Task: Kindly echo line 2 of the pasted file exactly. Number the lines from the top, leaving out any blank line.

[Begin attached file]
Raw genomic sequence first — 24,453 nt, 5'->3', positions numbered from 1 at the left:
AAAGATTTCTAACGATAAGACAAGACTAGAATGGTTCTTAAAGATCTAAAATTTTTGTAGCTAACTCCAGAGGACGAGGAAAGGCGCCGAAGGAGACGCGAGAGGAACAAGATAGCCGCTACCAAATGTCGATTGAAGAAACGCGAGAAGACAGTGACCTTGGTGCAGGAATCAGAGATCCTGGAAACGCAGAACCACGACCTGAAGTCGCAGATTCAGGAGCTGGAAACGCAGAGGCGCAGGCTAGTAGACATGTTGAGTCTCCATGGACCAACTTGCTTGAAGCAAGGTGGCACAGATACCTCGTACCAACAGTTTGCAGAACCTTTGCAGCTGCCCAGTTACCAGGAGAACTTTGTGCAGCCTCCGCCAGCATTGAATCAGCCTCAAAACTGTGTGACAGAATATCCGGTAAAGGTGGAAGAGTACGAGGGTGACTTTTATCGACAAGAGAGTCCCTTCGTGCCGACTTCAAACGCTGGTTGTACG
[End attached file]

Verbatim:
AAAGATTTCTAACGATAAGACAAGACTAGAATGGTTCTTAAAGATCTAAAATTTTTGTAGCTAACTCCAGAGGACGAGGAAAGGCGCCGAAGGAGACGCGAGAGGAACAAGATAGCCGCTACCAAATGTCGATTGAAGAAACGCGAGAAGACAGTGACCTTGGTGCAGGAATCAGAGATCCTGGAAACGCAGAACCACGACCTGAAGTCGCAGATTCAGGAGCTGGAAACGCAGAGGCGCAGGCTAGTAGACATGTTGAGTCTCCATGGACCAACTTGCTTGAAGCAAGGTGGCACAGATACCTCGTACCAACAGTTTGCAGAACCTTTGCAGCTGCCCAGTTACCAGGAGAACTTTGTGCAGCCTCCGCCAGCATTGAATCAGCCTCAAAACTGTGTGACAGAATATCCGGTAAAGGTGGAAGAGTACGAGGGTGACTTTTATCGACAAGAGAGTCCCTTCGTGCCGACTTCAAACGCTGGTTGTACG